A different winter (“WANDEH”) this year!

Nature knows its course best. Every season has its own importance and utility. No season is less important than others. One season opens the smooth passage for the other to flourish. Winter is the fourth season of the four well known seasons of Kashmir .It follows autumn and lasts from December to March. It is generally considered as insignificant and treated as an unwelcome guest. The period between 22 December and 30 January is the chilliest period. This year a quite different winter season was experienced in the valley of Kashmir. Though it did not snow in the months of November and December but as soon as the month of January started, it snowed heavily across the valley of Kashmir. Many houses across the valley of Kashmir collapsed. The snow on the roads and streets freezed and turned into ice blocks. The temperature has gone down . Kashmir valley is experiencing one of the harshest winter seasons this year. The most severe part ‘Chillai Kalan’ 40 days long event ended on 30th January 2021 to pave way for ‘Chillai Khurd’ lasting till 20th February. This will be followed by ‘Chillai Becha’ 10 days long episode literally bidding adieu to the freeze in the valley. Season 2021 has gone on record to be the severe most in the last few decades. Earlier Srinagar recorded a minimum temperature of -8.7°C, the lowest since 1991. The minimum temperature of Srinagar has remained sub-zero for the entire duration of Chillai Kalan so far. Kargil and Nubra Valley dropped to about -20°C during the peak. This season has not seen sufficient snow in the month of January. Precisely there have been 2 spells, the last one being shorter observed on 22nd & 23rd January. The state of Jammu & Kashmir and Ladakh has recorded 39mm of snowfall against the normal of 65.7mm between 01st January – 24th January. This deficiency will increase further as no significant weather activity is expected during the remaining days of January. The region has been witnessing rather dry and cold conditions both on account of ‘cold day’ and ‘cold wave’ as well. There was no relief in extreme chill during the month of January and the temperatures dropped by -8 to -15 ◦C in some places. The first few days of February are likely to witness a fresh spell of rain and snow which may not be very intense and could possibly last for about 48 hours. But it is likely that people may get relief from extreme chill as the days pass.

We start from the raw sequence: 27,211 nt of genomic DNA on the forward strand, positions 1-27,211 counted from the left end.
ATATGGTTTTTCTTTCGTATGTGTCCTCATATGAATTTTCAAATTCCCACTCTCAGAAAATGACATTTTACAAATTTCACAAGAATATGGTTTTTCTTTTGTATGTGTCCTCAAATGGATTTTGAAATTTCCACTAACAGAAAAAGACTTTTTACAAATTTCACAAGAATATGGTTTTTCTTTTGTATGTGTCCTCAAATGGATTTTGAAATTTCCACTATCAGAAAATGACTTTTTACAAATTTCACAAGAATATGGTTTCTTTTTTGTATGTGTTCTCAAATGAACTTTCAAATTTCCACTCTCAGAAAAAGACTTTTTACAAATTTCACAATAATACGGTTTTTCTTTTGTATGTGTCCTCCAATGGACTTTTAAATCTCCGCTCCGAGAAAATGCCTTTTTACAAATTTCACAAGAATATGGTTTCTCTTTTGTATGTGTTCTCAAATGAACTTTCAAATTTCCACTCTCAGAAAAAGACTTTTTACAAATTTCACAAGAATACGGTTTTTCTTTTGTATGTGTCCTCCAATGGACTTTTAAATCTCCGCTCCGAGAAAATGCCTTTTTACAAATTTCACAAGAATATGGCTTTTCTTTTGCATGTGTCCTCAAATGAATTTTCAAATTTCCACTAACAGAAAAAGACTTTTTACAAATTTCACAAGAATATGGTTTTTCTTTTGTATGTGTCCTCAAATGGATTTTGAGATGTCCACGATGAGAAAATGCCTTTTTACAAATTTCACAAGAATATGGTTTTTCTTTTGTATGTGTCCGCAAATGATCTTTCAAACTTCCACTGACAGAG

Climate Change, a matter of Concern: Climate change is a major challenge facing our planet today. This is an all-encompassing threat that will pose significant environmental, economic, social and political challenges for years and decades to come. It is scientifically least predictable, and its impacts are likely to affect adversely the vulnerable and poor people mostly, who have contributed least to the major causes of Climate Change. The Government, Non-Governmental Organizations, Environmentalists, Conservationists and Donors around the globe are focusing on this issue. The 21st century projected data for the A1B scenario was adjusted by using observed climatic data recorded during the period 1985-2015 for the region. The data from the same period was taken as the baseline for the analysis. This data was thereon analyzed for monthly, seasonal, cropping season and annual periods to enumerate the variation of maximum temperature, minimum temperature and precipitation in Kashmir valley of Jammu & Kashmir state in the 21st century. The modelled data obtained exhibited no significant change in maximum and minimum temperature for the period 2021-2050 but for the same period increase in annual precipitation was exhibited. For the period2051-2100, decreasing trend of annual temperature was exhibited whereas for annual precipitation, an increasing trend was exhibited. The state of Jammu and Kashmir has also been presumed to suffer the consequences of global climate change. The state is expected to have a surge in the number of rainy days by 2030. Similarly, annual temperature is likely to increase in the next century compared to the base period of 1970. An increasing trend in annual maximum and minimum temperature as well as precipitation has also been predicted for the region under SRES A2 Scenario. The climate of Kashmir Valley has witnessed a different change in climate and climatologically variables as compared to the other parts of India. During last few decades the maximum and minimum temperatures of the region have shown significant increasing or decreasing trends. The amount of rainfall has however shown an increase in quantity during this period. During winters the unprecedented precipitations are witnessed as well. The results obtained from the present study are therefore in agreement with the current conditions prevailing in the valley.
(The author a teacher by professional is presently working at Govt High School Brakpora Anantnag. Views are his own)


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